Lucina said...

Though I'm not a cat lover I am a grammarian and loved the paws/pause poster. Thank you.

I've never heard of Buc-ees; is it only in Texas?

Misty said...

Lucina, glad we're on the same page with our little ear problem.

Irish Miss, I'm still enchanted and thrilled with your and C.C.'s work on this puzzle. It was a delight, and I again want to thank you both.

Wilbur Charles said...

Oas, sorry so late. I complicated it because I was using an actual price that for one item seemed too high. Yes, it really is that simple eg "saved X=>price for one = X. 2*X / 3 = individual price.

It's clearly a scam since it's not obvious what one is paying .

IM, in Florida some of the more radical PETA People are going after fishermen. Next ? Apiaries?


Anonymous T said...

Lucina - Buc-ee's is Texas based but has locations in Alabama, and FL (and maybe LA?). As they expand from TX, lawsuits ensue [there was another one with a KS or Neb company but I'm too tired to find it].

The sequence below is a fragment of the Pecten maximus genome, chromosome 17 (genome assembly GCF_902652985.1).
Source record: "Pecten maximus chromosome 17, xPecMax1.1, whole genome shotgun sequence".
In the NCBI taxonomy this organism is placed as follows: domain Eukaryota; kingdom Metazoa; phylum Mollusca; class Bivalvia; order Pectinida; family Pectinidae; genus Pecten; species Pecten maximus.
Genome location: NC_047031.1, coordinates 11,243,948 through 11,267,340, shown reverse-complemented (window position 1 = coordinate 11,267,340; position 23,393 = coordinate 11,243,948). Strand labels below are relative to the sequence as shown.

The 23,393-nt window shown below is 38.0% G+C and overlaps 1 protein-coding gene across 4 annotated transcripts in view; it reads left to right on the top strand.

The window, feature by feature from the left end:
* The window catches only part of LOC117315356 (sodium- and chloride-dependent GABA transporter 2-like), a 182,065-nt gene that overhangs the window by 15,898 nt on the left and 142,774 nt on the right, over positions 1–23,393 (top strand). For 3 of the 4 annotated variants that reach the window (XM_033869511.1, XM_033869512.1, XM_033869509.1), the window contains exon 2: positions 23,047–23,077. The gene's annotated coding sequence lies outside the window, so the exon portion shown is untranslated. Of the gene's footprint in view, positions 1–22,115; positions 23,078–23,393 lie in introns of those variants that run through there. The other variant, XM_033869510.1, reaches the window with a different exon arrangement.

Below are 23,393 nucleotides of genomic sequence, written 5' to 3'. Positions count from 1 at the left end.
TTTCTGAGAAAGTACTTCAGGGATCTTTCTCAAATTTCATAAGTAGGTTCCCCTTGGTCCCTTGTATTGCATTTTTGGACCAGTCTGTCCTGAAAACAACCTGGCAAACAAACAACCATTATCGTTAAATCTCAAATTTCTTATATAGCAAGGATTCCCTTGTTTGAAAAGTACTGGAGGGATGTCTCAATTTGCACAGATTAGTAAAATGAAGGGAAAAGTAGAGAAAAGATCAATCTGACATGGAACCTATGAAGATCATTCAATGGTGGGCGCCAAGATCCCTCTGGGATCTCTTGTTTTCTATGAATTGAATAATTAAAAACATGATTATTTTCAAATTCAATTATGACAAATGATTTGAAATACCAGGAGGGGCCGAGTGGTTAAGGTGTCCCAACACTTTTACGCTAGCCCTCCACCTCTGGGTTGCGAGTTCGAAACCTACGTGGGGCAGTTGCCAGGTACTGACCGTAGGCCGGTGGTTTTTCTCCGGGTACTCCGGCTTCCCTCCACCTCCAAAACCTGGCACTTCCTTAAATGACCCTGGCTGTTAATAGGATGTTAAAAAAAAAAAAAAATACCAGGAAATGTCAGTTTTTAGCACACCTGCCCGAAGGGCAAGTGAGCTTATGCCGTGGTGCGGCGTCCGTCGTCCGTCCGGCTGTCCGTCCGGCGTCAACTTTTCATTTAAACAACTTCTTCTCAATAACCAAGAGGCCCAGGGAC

Cheers, -T

Anonymous T said...

Lucina: Well, there it (the Neb lawsuit) was in TTP's Wiki link:
"In 2017, Buc-ee's again filed a lawsuit for breaking an agreement, this time against a Nebraska-based convenience store chain known as "Bucky's". The two companies had agreed to remain in their respective states and expand only to states where the other did not operate."

Tomorrow's a fed-holiday to honor #41. TopSgt (my Army Bro) had to drive 3.5hrs back from the range because the civilians that run the joint were going to get their day off. He knew I'd be up and keep him awake his last 10 miles.

Now I'm really spent. Nite, -T

Ol' Man Keith said...

Irish Miss ~
Was that You?!
How did I Miss that?

Roy said...

FIR, but did not notice the theme.

Did not know TCB; but kept looking for the Y.

CWs keep using the possessive phrases (à moi, etc.) instead of the possessive pronouns (mon/ma/mes, etc.).

Roy said...

Où le mien/la mienne/les miens/les miennes